Philosophy

DESIGN AND ANALYSIS OF ALGORITHMS

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DESIGN AND ANALYSIS OF ALGORITHMS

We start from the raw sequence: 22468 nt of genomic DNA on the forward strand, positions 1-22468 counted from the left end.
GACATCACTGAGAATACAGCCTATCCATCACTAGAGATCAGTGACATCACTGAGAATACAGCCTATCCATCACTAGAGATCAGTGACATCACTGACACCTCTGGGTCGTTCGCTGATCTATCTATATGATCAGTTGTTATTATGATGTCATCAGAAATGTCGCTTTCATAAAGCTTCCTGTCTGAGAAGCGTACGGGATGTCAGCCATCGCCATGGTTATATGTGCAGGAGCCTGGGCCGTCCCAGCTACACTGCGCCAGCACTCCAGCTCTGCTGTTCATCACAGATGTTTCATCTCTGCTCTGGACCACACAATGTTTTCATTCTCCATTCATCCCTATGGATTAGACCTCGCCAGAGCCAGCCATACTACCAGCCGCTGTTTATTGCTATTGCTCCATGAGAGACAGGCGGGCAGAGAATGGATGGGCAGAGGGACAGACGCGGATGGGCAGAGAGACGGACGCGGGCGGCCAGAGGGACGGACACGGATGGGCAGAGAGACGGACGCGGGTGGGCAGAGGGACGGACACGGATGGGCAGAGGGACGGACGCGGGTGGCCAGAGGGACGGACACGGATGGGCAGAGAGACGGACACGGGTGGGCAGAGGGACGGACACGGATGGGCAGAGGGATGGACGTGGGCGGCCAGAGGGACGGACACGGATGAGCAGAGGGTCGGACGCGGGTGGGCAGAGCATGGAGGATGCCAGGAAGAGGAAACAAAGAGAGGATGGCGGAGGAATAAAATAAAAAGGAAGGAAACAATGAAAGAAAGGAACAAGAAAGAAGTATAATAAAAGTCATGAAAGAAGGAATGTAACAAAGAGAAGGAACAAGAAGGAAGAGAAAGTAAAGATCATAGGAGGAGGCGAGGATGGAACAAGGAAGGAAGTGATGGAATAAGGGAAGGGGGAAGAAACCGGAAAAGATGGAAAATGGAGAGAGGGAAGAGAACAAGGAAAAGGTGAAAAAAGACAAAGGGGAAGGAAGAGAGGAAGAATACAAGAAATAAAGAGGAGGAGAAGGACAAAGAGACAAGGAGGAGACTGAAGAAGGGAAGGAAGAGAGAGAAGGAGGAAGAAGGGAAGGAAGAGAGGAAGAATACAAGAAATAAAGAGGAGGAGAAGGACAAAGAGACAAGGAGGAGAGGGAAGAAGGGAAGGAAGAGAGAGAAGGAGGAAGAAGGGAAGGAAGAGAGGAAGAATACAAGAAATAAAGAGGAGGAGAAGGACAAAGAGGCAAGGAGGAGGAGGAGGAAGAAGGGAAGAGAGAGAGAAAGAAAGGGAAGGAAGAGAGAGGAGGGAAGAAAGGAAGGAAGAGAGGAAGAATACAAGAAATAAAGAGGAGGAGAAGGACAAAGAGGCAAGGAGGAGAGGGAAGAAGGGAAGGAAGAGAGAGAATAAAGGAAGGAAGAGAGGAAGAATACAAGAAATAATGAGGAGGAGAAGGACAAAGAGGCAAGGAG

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  CPS 230 DESIGN AND ANALYSISOF ALGORITHMS Fall 2008 Instructor:  Herbert Edelsbrunner Teaching Assistant:  Zhiqiang Gu  CPS 230 Fall Semester of 2008 Table of Contents 1 Introduction 3I D ESIGN  T ECHNIQUES  42 Divide-and-Conquer 53 Prune-and-Search 84 Dynamic Programming 115 Greedy Algorithms 14First Homework Assignment 17II S EARCHING  186 Binary Search Trees 197 Red-Black Trees 228 Amortized Analysis 269 Splay Trees 29Second Homework Assignment 33III P RIORITIZING  3410 Heaps and Heapsort 3511 Fibonacci Heaps 3812 Solving Recurrence Relations 41Third Homework Assignment 44IV G RAPH  A LGORITHMS  4513 Graph Search 4614 Shortest Paths 5015 Minimum Spanning Trees 5316 Union-Find 56Fourth Homework Assignment 60V T OPOLOGICAL  A LGORITHMS  6117 Geometric Graphs 6218 Surfaces 6519 Homology 68Fifth Homework Assignment 72VI G EOMETRIC  A LGORITHMS  7320 Plane-Sweep 7421 Delaunay Triangulations 7722 Alpha Shapes 81Sixth Homework Assignment 84VII NP-C OMPLETENESS  8523 Easy and Hard Problems 8624 NP-Complete Problems 8925 Approximation Algorithms 92Seventh Homework Assignment 952  1 Introduction Meetings.  We meet twice a week, on Tuesdays andThursdays, from 1:15 to 2:30pm, in room D106 LSRC. Communication.  The course material will be deliveredin the two weekly lectures. A written record of the lec-tures will be available on the web, usually a day after thelecture. The web also contains other information, such ashomework assignments, solutions, useful links, etc. Themain supporting text is T ARJAN .  Data Structures and Network Algorithms.  SIAM,1983. The book focuses on fundamental data structures andgraph algorithms, and additional topics covered in thecourse can be found in the lecture notes or other texts inalgorithms such as K LEINBERG AND  T ARDOS .  Algorithm Design.  Pearson Ed-ucation, 2006. Examinations.  There will be a final exam (covering thematerial of the entire semester) and a midterm (at the be-ginning of October), You may want to freshen up yourmath skills before going into this course. The weightingof exams and homework used to determine your grades ishomework 35%,midterm 25%,final 40%. Homework.  We have seven homeworks scheduledthroughout this semester, one per main topic covered inthe course. The solutions to each homework are due oneand a half weeks after the assignment. More precisely,they are due at the beginning of the third lecture after theassignment. The seventhhomeworkmay help you preparefor the final exam and solutions will not be collected.Rule 1. Thesolutionto anyone homeworkquestionmustfit on a singlepage(togetherwith the statementoftheproblem).Rule 2. The discussion of questions and solutions beforethe due date is not discouraged, but you must formu-late your own solution.Rule 3. The deadline for turning in solutions is 10 min-utes afterthe beginningof the lecture onthe due date. Overview.  The main topics to be covered in this courseareI Design Techniques;II Searching;III Prioritizing;IV Graph Algorithms;V Topological Algorithms;VI Geometric Algorithms;VII NP-completeness.The emphasis will be on algorithm  design  and on algo-rithm  analysis . For the analysis, we frequently need ba-sic mathematical tools. Think of analysis as the measure-ment of the quality of your design. Just like you use yoursense of taste to check your cooking, you should get intothe habit of using algorithm analysis to justify design de-cisions when you write an algorithm or a computer pro-gram. This is a necessary step to reach the next level inmastering the art of programming. I encourage you to im-plement new algorithms and to compare the experimentalperformance of your program with the theoretical predic-tion gained through analysis.3  I D ESIGN  T ECHNIQUES 2 Divide-and-Conquer3 Prune-and-Search4 Dynamic Programming5 Greedy AlgorithmsFirst Homework Assignment4  2 Divide-and-Conquer We use quicksort as an example for an algorithm that fol-lows the divide-and-conquer paradigm. It has the repu-tation of being the fasted comparison-based sorting algo-rithm. Indeed it is very fast on the average but can be slowfor some input, unless precautions are taken. The algorithm.  Quicksort follows the general paradigmof divide-and-conquer, which means it  divides  the un-sorted array into two, it  recurses  on the two pieces, and itfinally  combines  the two sorted pieces to obtainthe sortedarray. An interesting feature of quicksort is that the dividestep separates small from large items. As a consequence,combining the sorted pieces happens automatically with-out doing anything extra. void  Q UICK S ORT ( int  ℓ,r ) if  ℓ < r  then  m  =  S PLIT ( ℓ,r ) ;Q UICK S ORT ( ℓ,m − 1) ;Q UICK S ORT ( m  + 1 ,r ) endif .We assume the items are stored in  A [0 ..n − 1] . The arrayis sorted by calling Q UICK S ORT (0 ,n − 1) . Splitting.  The performance of quicksort depends heav-ily on the performanceof the split operation. The effect of splitting from  ℓ  to  r  is: •  x  =  A [ ℓ ]  is moved to its correct location at  A [ m ] ; •  no item in  A [ ℓ..m − 1]  is larger than  x ; •  no item in  A [ m + 1 ..r ]  is smaller than  x .Figure 1 illustrates the process with an example. The nineitems are split by moving a pointer  i  from left to rightand another pointer  j  from right to left. The process stopswhen  i  and  j  cross. To get splitting right is a bit delicate,in particular in special cases. Make sure the algorithm iscorrect for (i)  x  is smallest item, (ii)  x  is largest item, (iii)all items are the same. int  S PLIT ( int  ℓ,r ) x  =  A [ ℓ ] ;  i  =  ℓ ;  j  =  r  + 1 ; repeat repeat i ++ until  x  ≤  A [ i ] ; repeat  j -- until  x  ≥  A [  j ] ; if  i < j  then  S WAP ( i,j )  endifuntil  i  ≥  j ;S WAP ( ℓ,j ) ;  return  j . i jm ji 1 93 5 4 2 41 92 7574 2 9 4 2 17 33 5 4 2 4 2 Figure 1: First,  i  and  j  stop at items 9 and 1, which are thenswapped. Second,  i  and  j  cross and the pivot, 7, is swapped withitem 2. Special cases (i) and (iii) are ok but case (ii) requires astopper at  A [ r  + 1] . This stopper must be an item at leastas large as  x . If   r < n  −  1  this stopper is automaticallygiven. For  r  =  n − 1 , we create such a stopper by setting A [ n ] = + ∞ . Running time.  The actions taken by quicksort can beexpressed using a binary tree: each (internal) node repre-sents a call and displays the length of the subarray; seeFigure 2. The worst case occurs when  A  is already sorted. 121 125791 Figure 2: The total amount of time is proportional to the sumof lengths, which are the numbers of nodes in the correspondingsubtrees. In the displayed case this sum is 29. In this case the tree degenerates to a list without branch-ing. The sum of lengths can be described by the followingrecurrence relation: T  ( n ) =  n  + T  ( n − 1) = n  i =1 i  =  n + 12  . The running time in the worst case is therefore in O ( n 2 ) .In the best case the tree is completely balanced and thesum of lengths is described by the recurrence relation T  ( n ) =  n + 2 · T   n − 12  . 5